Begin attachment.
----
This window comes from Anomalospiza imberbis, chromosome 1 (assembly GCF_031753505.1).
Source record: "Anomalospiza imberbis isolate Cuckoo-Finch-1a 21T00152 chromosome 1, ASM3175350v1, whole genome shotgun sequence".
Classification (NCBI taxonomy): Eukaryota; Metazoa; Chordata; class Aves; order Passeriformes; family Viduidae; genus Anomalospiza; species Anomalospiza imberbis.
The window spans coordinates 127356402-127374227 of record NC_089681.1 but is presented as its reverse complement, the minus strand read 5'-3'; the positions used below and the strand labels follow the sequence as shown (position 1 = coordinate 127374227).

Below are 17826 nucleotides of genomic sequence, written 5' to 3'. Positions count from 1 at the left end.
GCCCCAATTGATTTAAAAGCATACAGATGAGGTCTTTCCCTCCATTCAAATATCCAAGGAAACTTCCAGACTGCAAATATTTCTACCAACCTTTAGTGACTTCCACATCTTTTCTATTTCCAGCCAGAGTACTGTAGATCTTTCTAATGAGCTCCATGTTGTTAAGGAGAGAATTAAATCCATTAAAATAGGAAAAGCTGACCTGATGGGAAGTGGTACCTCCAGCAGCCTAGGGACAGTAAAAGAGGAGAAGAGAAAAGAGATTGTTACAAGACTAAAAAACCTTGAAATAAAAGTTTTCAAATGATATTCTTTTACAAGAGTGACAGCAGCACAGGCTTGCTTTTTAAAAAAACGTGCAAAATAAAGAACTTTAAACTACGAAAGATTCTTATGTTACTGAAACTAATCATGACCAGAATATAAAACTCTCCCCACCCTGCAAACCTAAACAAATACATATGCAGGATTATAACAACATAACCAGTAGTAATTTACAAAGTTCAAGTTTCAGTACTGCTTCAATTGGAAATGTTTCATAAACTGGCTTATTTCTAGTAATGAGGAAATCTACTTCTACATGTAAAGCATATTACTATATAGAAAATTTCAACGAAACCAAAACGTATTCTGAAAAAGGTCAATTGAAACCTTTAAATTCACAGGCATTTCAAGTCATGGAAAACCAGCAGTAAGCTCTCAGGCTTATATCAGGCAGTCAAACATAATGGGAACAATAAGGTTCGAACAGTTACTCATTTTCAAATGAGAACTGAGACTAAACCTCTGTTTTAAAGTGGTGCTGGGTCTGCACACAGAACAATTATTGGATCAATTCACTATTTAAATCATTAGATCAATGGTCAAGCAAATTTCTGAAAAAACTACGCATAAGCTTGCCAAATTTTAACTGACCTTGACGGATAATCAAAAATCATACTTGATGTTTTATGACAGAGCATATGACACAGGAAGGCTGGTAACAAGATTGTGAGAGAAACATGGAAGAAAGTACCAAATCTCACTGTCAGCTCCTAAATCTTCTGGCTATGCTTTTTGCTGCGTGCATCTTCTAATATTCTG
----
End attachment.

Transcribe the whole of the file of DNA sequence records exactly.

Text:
This window comes from Anomalospiza imberbis, chromosome 1 (assembly GCF_031753505.1).
Source record: "Anomalospiza imberbis isolate Cuckoo-Finch-1a 21T00152 chromosome 1, ASM3175350v1, whole genome shotgun sequence".
Classification (NCBI taxonomy): Eukaryota; Metazoa; Chordata; class Aves; order Passeriformes; family Viduidae; genus Anomalospiza; species Anomalospiza imberbis.
The window spans coordinates 127356402-127374227 of record NC_089681.1 but is presented as its reverse complement, the minus strand read 5'-3'; the positions used below and the strand labels follow the sequence as shown (position 1 = coordinate 127374227).

Below are 17826 nucleotides of genomic sequence, written 5' to 3'. Positions count from 1 at the left end.
GCCCCAATTGATTTAAAAGCATACAGATGAGGTCTTTCCCTCCATTCAAATATCCAAGGAAACTTCCAGACTGCAAATATTTCTACCAACCTTTAGTGACTTCCACATCTTTTCTATTTCCAGCCAGAGTACTGTAGATCTTTCTAATGAGCTCCATGTTGTTAAGGAGAGAATTAAATCCATTAAAATAGGAAAAGCTGACCTGATGGGAAGTGGTACCTCCAGCAGCCTAGGGACAGTAAAAGAGGAGAAGAGAAAAGAGATTGTTACAAGACTAAAAAACCTTGAAATAAAAGTTTTCAAATGATATTCTTTTACAAGAGTGACAGCAGCACAGGCTTGCTTTTTAAAAAAACGTGCAAAATAAAGAACTTTAAACTACGAAAGATTCTTATGTTACTGAAACTAATCATGACCAGAATATAAAACTCTCCCCACCCTGCAAACCTAAACAAATACATATGCAGGATTATAACAACATAACCAGTAGTAATTTACAAAGTTCAAGTTTCAGTACTGCTTCAATTGGAAATGTTTCATAAACTGGCTTATTTCTAGTAATGAGGAAATCTACTTCTACATGTAAAGCATATTACTATATAGAAAATTTCAACGAAACCAAAACGTATTCTGAAAAAGGTCAATTGAAACCTTTAAATTCACAGGCATTTCAAGTCATGGAAAACCAGCAGTAAGCTCTCAGGCTTATATCAGGCAGTCAAACATAATGGGAACAATAAGGTTCGAACAGTTACTCATTTTCAAATGAGAACTGAGACTAAACCTCTGTTTTAAAGTGGTGCTGGGTCTGCACACAGAACAATTATTGGATCAATTCACTATTTAAATCATTAGATCAATGGTCAAGCAAATTTCTGAAAAAACTACGCATAAGCTTGCCAAATTTTAACTGACCTTGACGGATAATCAAAAATCATACTTGATGTTTTATGACAGAGCATATGACACAGGAAGGCTGGTAACAAGATTGTGAGAGAAACATGGAAGAAAGTACCAAATCTCACTGTCAGCTCCTAAATCTTCTGGCTATGCTTTTTGCTGCGTGCATCTTCTAATATTCTG